14 October 2019


11 June 2015

Osborne's roof

The chancellor’s pledge to effectively only fix the roof when the sun is shining could offer an opportunity for private finance – but it could also prove a deadly trap
Chancellor George Osborne’s annual Mansion House speech has certainly raised a few eyebrows.

Insisting that the UK must “fix the roof while the sun is shining” is, of course, nothing new – from this or any other chancellor presiding over a growing economy. But the way in which he intends to ensure that remains the case is rather novel in this country. Osborne proposed “a permanent change in our political debate and our approach to fiscal responsibility” that will see the upcoming Budget include measures to ensure the country runs a budget surplus “in normal times”.

Leaving aside the question of what constitutes “normal times” (and one suspects what will be ‘normal’ for one chancellor might be different for another), the proposition raises some serious questions over the future of investment in infrastructure in the UK.

For example, what happens if (or as some would insist, when) the budget for HS2 begins to spiral and more money has to be ploughed into the project to ensure it is not a half-built white elephant? And what happens if, at the same time, work on Crossrail 2 hits some hurdles that demand extra government support? Surely neither of these eventualities could constitute ‘abnormal’ times? And that is without considering all the non-infrastructure spending that could quickly erode the proposed surplus in any one year.

At first sight, the announcement could well be seen by some in the infrastructure community as an opportunity to dust down the PF2 documents – a signal from the Conservatives, perhaps, that this government will be more amenable to private finance in public infrastructure projects, and may be required to turn to the sector if it is to deliver new projects while still running a surplus.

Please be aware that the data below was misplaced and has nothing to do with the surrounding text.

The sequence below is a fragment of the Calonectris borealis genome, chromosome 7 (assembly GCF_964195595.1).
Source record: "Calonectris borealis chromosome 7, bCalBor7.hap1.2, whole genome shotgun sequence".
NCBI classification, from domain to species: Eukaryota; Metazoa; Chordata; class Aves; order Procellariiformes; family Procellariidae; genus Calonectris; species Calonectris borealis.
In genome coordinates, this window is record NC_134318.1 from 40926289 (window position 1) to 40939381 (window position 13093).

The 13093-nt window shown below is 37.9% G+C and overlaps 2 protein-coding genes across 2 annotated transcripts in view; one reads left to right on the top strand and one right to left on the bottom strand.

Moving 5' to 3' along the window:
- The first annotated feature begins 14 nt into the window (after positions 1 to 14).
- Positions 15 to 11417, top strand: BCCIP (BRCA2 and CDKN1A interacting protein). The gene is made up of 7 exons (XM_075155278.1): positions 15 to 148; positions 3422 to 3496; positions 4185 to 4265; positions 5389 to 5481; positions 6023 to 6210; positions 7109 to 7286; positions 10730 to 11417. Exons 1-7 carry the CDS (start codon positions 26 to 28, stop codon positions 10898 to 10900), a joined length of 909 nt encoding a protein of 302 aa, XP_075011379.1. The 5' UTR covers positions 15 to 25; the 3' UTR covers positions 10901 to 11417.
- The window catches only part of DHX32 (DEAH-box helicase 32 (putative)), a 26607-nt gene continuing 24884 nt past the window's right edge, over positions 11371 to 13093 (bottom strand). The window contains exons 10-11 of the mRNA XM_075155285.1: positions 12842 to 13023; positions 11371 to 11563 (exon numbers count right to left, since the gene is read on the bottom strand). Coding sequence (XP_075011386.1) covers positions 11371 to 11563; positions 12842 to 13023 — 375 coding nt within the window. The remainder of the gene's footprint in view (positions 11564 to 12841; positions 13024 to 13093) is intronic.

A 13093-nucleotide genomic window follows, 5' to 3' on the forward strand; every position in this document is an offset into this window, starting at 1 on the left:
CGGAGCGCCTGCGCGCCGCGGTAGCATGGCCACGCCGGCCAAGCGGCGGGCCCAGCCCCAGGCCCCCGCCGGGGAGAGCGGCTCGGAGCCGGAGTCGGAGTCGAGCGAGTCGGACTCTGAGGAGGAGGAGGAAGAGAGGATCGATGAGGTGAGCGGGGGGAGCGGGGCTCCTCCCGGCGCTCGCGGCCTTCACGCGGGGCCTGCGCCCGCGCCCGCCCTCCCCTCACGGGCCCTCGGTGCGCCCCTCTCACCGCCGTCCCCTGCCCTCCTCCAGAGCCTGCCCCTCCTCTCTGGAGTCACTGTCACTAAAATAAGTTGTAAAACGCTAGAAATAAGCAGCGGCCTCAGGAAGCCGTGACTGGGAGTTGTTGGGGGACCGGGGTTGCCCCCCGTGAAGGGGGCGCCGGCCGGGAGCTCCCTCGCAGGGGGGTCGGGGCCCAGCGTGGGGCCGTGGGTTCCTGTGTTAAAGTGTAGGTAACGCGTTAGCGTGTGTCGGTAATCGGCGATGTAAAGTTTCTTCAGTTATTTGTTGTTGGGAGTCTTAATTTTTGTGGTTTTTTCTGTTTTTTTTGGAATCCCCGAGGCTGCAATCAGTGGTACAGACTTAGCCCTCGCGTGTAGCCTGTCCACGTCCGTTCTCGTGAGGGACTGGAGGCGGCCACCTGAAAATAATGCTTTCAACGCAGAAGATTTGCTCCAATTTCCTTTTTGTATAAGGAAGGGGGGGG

That, though, would be a dangerous path – both for the politicians and industry. Over the past five years, PFI has been pilloried as a “mortgage on the future” of Britain’s public services, with critics vehemently arguing that the model was used as a trick during the Blair-Brown years to keep spending off the balance sheet.

Any suggestion that a government today was sticking to its rules on running a surplus while pushing through a huge amount of off-balance sheet privately financed deals would quickly be rumbled. Indeed, the Daily Mail, perhaps unsurprisingly, is already onto the potential for such a ruse, warning of the “temptation for chancellors” to sidestep the rules through “such ruinous dodges as the private finance initiative”.

All of which means Osborne is painting himself into a rather small corner, with infrastructure in danger of being the biggest loser. Osborne may like the metaphor of fixing the roof when the sun is shining, but such a strict straitjacket as the one he is planning threatens to leave plenty of real roofs without the cash to be fixed, regardless of the weather.


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Osborne's roof


The chancellor’s pledge to effectively only fix the roof when the sun is shining could offer an opportunity for private finance – but it could also prove a deadly trap

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